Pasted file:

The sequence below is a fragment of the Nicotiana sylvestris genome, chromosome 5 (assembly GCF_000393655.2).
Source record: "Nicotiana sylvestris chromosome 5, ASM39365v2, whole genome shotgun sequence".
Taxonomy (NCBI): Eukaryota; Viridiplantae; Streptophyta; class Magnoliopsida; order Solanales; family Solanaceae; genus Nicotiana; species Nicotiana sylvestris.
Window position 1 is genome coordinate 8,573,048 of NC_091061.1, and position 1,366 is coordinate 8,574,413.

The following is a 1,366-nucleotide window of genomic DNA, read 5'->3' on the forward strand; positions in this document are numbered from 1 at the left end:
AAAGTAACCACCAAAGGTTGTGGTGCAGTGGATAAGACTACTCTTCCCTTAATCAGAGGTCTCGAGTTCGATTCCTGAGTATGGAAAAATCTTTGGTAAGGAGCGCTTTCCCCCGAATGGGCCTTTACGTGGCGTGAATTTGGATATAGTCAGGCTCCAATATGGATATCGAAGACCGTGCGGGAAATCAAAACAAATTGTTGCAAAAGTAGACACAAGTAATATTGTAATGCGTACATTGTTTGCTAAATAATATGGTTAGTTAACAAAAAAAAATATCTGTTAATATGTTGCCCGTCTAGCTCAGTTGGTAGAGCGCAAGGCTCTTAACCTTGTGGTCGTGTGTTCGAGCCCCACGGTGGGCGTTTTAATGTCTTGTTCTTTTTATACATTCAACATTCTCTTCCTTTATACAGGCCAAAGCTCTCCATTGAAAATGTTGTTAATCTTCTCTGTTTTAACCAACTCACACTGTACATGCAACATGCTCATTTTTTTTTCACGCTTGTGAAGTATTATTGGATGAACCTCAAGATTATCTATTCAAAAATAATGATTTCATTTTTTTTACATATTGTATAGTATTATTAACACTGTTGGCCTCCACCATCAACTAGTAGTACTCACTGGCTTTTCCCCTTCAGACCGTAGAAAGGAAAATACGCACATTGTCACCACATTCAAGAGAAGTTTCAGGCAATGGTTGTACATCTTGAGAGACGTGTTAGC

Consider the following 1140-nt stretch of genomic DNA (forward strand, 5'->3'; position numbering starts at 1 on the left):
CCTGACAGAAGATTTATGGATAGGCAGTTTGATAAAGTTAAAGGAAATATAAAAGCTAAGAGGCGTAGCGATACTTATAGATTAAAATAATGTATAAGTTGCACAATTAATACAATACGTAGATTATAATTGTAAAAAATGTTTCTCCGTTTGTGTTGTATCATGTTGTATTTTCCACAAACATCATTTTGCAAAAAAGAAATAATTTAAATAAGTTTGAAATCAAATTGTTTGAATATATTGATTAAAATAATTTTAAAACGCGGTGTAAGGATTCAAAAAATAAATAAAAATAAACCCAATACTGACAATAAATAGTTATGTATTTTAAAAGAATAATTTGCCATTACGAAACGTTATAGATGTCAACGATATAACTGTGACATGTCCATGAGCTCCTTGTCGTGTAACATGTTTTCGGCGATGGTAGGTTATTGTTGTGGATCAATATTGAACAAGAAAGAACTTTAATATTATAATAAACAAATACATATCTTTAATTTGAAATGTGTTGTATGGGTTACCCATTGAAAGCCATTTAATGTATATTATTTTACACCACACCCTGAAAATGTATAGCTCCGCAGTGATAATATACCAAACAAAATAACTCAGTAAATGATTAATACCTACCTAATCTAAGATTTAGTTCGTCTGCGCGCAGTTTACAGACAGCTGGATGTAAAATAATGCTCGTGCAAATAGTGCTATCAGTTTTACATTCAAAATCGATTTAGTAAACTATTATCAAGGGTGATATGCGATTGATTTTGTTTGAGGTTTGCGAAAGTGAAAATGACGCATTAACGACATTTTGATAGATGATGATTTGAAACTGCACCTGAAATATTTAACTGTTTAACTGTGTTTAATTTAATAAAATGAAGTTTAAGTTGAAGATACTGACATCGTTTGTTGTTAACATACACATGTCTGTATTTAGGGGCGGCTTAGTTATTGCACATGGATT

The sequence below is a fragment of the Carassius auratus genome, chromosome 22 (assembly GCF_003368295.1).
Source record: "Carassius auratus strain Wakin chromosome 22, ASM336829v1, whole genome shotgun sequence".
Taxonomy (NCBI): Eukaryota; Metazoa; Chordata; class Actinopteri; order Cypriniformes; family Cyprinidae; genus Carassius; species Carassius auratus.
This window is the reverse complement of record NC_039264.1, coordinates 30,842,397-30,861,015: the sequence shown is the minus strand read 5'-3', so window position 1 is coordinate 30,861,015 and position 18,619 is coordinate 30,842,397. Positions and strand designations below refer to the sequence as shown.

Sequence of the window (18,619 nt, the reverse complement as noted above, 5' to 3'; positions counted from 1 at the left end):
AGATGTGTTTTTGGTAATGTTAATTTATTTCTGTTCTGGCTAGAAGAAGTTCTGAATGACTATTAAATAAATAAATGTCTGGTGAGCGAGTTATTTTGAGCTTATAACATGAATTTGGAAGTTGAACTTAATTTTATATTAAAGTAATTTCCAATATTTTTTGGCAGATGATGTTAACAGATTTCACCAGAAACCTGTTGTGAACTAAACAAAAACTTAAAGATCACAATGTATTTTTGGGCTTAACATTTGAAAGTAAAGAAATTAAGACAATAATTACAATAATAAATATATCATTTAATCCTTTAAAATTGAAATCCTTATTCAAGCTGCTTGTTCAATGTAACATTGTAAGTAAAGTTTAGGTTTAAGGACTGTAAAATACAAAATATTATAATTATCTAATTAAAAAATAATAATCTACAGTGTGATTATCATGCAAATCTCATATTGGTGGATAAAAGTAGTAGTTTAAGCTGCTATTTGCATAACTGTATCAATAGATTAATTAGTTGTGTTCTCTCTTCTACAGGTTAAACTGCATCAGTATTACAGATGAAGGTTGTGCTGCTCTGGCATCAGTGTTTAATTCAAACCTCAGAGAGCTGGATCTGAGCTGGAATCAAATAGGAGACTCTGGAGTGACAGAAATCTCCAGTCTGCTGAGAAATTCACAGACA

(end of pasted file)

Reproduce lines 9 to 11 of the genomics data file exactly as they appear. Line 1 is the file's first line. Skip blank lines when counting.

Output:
The sequence below is a fragment of the Carassius auratus genome, chromosome 22 (assembly GCF_003368295.1).
Source record: "Carassius auratus strain Wakin chromosome 22, ASM336829v1, whole genome shotgun sequence".
Taxonomy (NCBI): Eukaryota; Metazoa; Chordata; class Actinopteri; order Cypriniformes; family Cyprinidae; genus Carassius; species Carassius auratus.